• Kleinert Foundation

Weekly Reader October 4, 2019

Updated: Oct 9, 2019

1. Roselle Tenorio: Full Circle Giving

By: Dallas Doing Good, Rochelle Dunbar

"Roselle grew up in a very low income neighborhood where she always volunteered. It was family tradition for her. In high school she started a Venturing crew through the Boy Scouts of America, focused on student mentoring and volunteer opportunities. Roselle was awarded a scholarship from a nonprofit to go on to college, where she studied Sociology and Gender studies.  “Once I got to college,” she said “I realized, I can do this as a career too. I can give back in the same way that has been given to me while growing up.” It was then she started to look into how to build a career out of nonprofit work. “But that was something that my family didn’t know about.” she said. “My dad printed shirts and my mom was a bookkeeper.”  Roselle’s grant writing began in her senior year of college during the season she volunteered at a community action center. Her very first grant targeted a need for a food pantry in an area where transportation was difficult. It won approval, and the funding that followed launched Roselle’s success. "

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2. New coffee shop serving more than a good cup of joe: Godley Grind employs foster children

By: WFAA, Sean Giggy

"As foster parents, Deahl and Patti have taken in more than 80 children over the years. They’ve even adopted 18 of them.

Their daughter, Hallie, was one of the first.

“I have no idea where I’d be [without them], and I really don’t even want to know,” Hallie said.

Many of the kids Patti and Deahl have fostered have never had a stable home. Because of that, they’re often emotionally far behind their peers.

“They have PTSD, they have anxiety attacks, so any pressure on them is going to be too much,” Patti said.

That can make it hard for many of them to hold down a job, which is why Patti and Deahl opened the coffee shop.

Almost every employee at the Godley Grind has been through the foster system. Patti and Deahl say most employers aren’t even willing to give these kids a shot."

Read and watch the full story here:

3. How Prison Steals Wealth From Future Generations

By: KERA News, Courtney Collins

"When people go to prison, income dries up and earning potential rockets backward.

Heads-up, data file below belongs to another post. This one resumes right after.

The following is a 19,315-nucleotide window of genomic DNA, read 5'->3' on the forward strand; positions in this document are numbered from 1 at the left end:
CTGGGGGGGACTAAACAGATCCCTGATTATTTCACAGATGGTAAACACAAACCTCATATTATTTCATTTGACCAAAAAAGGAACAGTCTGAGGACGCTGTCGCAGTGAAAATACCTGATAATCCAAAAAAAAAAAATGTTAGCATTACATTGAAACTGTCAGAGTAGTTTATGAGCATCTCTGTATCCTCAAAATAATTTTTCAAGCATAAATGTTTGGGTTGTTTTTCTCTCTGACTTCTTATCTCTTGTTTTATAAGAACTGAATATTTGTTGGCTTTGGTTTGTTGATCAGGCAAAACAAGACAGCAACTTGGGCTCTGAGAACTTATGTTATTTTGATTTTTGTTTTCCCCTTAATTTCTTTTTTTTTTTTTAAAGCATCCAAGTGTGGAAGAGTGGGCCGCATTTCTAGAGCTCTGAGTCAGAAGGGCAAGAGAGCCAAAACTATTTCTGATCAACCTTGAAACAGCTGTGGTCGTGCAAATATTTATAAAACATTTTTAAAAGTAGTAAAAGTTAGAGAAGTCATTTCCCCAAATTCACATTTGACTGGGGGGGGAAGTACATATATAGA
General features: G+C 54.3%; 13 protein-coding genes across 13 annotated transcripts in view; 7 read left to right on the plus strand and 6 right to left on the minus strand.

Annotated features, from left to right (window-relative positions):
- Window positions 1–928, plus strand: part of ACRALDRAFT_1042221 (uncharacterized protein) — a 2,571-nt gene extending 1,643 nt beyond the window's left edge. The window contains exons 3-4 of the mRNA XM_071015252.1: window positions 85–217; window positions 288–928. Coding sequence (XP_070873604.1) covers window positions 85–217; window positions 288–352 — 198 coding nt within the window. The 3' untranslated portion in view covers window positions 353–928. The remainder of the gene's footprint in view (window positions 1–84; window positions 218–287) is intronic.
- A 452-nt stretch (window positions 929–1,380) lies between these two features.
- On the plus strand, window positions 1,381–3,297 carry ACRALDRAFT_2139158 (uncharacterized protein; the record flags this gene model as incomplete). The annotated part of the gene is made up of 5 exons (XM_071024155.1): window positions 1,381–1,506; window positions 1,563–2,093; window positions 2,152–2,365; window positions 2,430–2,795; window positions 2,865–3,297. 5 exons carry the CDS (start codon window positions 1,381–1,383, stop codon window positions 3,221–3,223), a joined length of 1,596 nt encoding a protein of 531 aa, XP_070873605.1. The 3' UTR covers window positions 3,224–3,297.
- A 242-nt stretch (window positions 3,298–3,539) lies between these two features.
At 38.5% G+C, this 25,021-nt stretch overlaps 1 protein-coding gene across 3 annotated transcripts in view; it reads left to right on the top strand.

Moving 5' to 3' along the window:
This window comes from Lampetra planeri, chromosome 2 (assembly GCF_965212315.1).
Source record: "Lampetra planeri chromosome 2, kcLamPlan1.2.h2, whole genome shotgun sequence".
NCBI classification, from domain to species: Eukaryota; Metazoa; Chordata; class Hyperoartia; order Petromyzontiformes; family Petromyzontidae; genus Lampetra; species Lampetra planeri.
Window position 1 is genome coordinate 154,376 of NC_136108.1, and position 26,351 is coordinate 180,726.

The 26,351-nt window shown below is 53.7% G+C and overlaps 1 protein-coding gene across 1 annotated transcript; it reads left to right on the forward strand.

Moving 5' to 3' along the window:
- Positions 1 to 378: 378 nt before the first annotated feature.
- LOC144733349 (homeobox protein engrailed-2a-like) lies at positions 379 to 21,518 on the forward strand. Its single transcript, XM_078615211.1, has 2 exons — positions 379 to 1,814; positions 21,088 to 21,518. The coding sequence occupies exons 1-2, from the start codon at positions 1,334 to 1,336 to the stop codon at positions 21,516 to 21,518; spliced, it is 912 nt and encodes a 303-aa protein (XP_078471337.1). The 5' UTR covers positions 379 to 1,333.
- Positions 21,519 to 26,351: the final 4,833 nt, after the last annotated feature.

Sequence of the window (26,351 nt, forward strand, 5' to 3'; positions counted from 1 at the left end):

And when you mix incarceration with America's legacy of systemic racism, an ex-offender's ability to hand off wealth to the next generation is an even heavier struggle.

When Marc went to prison, he couldn't pay his mortgage, so he lost eight years of equity in his home. His $20,000 in savings were drained by legal fees. Those assets would have one day gone to his kids and grandkids.

"It's kind of a depressing feeling to be honest with you," Marc said. "Just knowing everything that I'm supposed to do for them, and the things that I should be doing for them."

Before his conviction, when he was making close to $90,000 as a nurse, Marc would also have been able to help India with day-to-day expenses. That's something he thinks about a lot, especially as India plans to attend nursing school, herself."

Read and listen to the full article here:

4.Can You See Me? campaign launches in Austin to show modern-day forms of slavery

By: KXAN Russel Falcon

"On Friday, Governor Greg Abbott’s Child Sex Traficking Team will launch its Can You See Me? campaign, which will include a series of billboards placed across Texas that depict images of the most common forms of modern slavery.

The trafficking team, in partnership with A21 and the Outdoor Advertising Association of Texas, designed the campaign to help the public recognize indicators of trafficking and learn how to report it. The billboards will appear in at least 70 markets statewide, Abbott’s Office says."

Read the full article here:

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